On Tuesday, Jan. 11, Chairman of the Guilford County Board of Commissioners Skip Alston announced that he’ll meet with Smith High School Principal Melvin Marshall, take a tour of the high school and discuss the school’s repair and renovation needs.
This is one of many similar announcements to come. Between now and the vote on May 17 on a $1.7 billion school bond referendum, you can expect to hear a lot about these tours.
On Wednesday, Jan. 12, at 4:30 p.m., Alston will take the tour of Ben L. Smith High School at 2407 S. Holden Road in Greensboro,
The tour announcement notes that “Media is invited to attend.” In fact, Alston hopes a whole lot of reporters will show up because one of the major goals of this event is to get the message out to the public that the county’s schools need a lot of major repair work.
In late 2021, the Guilford County Board of Commissioners approved putting the giant school bond package on the ballot in the upcoming primary election, and now many county commissioners – especially Alston and Commissioner Mary Beth Murphy, a teacher for Guilford County Schools – are doing all they can to help that $1.7 billion initiative gain voter approval.
To accomplish that goal, county commissioners are trying to draw attention to the leaky roofs, HVAC issues, decaying walls, security concerns and the generally dilapidated conditions found in many of the schools in the county’s system.
The effort to raise public awareness started last year. On Wednesday, Dec. 1, Alston and Commissioner Carly Cooke toured Page High School along with members of the media.
Alston said at that time that those who see the conditions in county schools will be downright shocked.
Alston got the idea for the frequent tours after a November experience in which he – and other Guilford County officials – got to be “Principal For A Day.” Alston said that, on the day he got to be principal, he was amazed at how many repairs were needed at the school. He then decided to take a series of tours – along with the media – to highlight some of the pressing issues in the system.
Alston cannot have more than three other commissioners with him on one of these tours without an announcement giving notice of a public meeting. Anytime five or more of the nine commissioners get together on matters related to county business that meeting must be properly noticed 48 hours ahead of time and the public must be allowed to attend. Alston can, however, legally meet in private with three or fewer other commissioners whenever he wants.
All the cash you can siphon off will not improve the education of our children. Good schools, good teachers, and good students will. Get politics out of the classroom.
What should SHOCK the citizens of Guilford County is that our school board and county commissioners have let our school buildings deteriorate to the level that they are currently in. We have voted many times over the past 20 years I have lived in this county for school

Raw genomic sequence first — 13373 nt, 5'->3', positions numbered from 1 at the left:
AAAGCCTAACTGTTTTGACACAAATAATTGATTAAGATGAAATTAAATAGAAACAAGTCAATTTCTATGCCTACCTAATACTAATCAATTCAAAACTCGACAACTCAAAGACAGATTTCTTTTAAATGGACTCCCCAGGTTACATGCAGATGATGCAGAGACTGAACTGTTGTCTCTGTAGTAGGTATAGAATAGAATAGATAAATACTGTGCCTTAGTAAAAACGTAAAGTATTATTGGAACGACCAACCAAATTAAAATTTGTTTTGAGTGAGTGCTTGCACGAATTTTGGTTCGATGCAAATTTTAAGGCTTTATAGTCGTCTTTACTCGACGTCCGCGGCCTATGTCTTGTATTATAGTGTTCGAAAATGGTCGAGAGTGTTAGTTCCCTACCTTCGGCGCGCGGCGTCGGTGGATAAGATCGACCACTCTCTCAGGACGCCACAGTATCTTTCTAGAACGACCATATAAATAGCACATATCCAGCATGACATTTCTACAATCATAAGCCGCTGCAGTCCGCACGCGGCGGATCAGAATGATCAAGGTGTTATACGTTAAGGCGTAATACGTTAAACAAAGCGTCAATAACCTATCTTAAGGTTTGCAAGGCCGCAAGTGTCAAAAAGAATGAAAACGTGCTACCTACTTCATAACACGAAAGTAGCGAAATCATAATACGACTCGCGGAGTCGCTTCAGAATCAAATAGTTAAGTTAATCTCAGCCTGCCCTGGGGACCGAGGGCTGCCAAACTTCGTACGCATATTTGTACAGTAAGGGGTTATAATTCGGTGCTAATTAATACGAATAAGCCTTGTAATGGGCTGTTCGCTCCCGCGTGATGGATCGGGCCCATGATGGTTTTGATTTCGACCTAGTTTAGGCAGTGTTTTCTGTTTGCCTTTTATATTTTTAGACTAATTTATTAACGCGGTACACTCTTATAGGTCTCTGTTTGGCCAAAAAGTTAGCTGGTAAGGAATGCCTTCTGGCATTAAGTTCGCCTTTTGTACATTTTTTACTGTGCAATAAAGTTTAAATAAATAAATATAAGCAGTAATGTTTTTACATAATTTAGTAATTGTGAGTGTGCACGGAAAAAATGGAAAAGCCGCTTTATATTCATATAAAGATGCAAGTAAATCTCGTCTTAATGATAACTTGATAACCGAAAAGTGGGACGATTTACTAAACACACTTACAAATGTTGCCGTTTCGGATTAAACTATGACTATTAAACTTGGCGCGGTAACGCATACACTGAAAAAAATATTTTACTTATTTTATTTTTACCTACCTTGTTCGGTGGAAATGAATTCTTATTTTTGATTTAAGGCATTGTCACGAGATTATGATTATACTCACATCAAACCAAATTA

Bonds to build new buildings, remodel old buildings and supposedly unfit and refurbish existing buildings. Please tell the citizens of this county how you are going to change this behavior as nothing has even been said about what lessons we have learned and how we will not get in this hole again. Then I might vote for a school bond like this but not now.
Schools can convert lapsed salaries to the maintenance accounts, but can convert maintenance accounts and transfer them to salaries.
Guess what? That’s a main reason why the school system wants to keep spending their lapsed salaries to buy things they don’t need. I know someone who retired from the GCS and they told me near the end of the fiscal year there was a “RUSH’ to buy things they didn’t need (paper, computers, other things), since if they didn’t they might get less from the County the following year. That’s the mindset of the school system. . . .make sure you spend all the money. They even told me there were huge supplies that would last them 2 or 3 years, versus what they needed in one year.
Where is the accountability to the taxpayers and where are the reports from internal and external auditors of the school system’s finances? They are public records, so why not provide copies of them to the public, even by the RHINO?
That’s not just the school system having worked 20+ years in the NC state building systems we always did the same thing every June. Buy it whether we needed it or not. Leave no money unspent
Keep up the tours Skippy. There is no doubt that there has been a disgraceful neglect of the physical plants of the public schools in Guilford County. However, there has also been a disgraceful performance of our students on testing and other measures of success. I fail to see that the two are related. If you want the taxpayer to agree to the extreme cost of the bond referendum, the county commissioners must also implement a checks and balances system that insists on an increase in student performance. If the public schools cannot perform, then they should be replaced with alternative means for educating our young people. The current administration believes that the answer to all the problems with student performance can be solved with more money from the taxpayer. Balderdash. The problem is with a grossly inflated administration, a lack of discipline in the schools, teachers that are as dumb as their students and parents who could not care less about the education of their children. When the entire system is broken, maybe it is time to look at alternatives.
The government schools system is an open sewer of incompetence, indifference, violence, bullying, sexual predation and obscene profligacy.
It’s just another coercive government monopoly, that exists for the benefit and enrichment of those who “work” in the charade (for a full 9 months a year!).
It needs to be broken up and replaced with a competitive free market based system.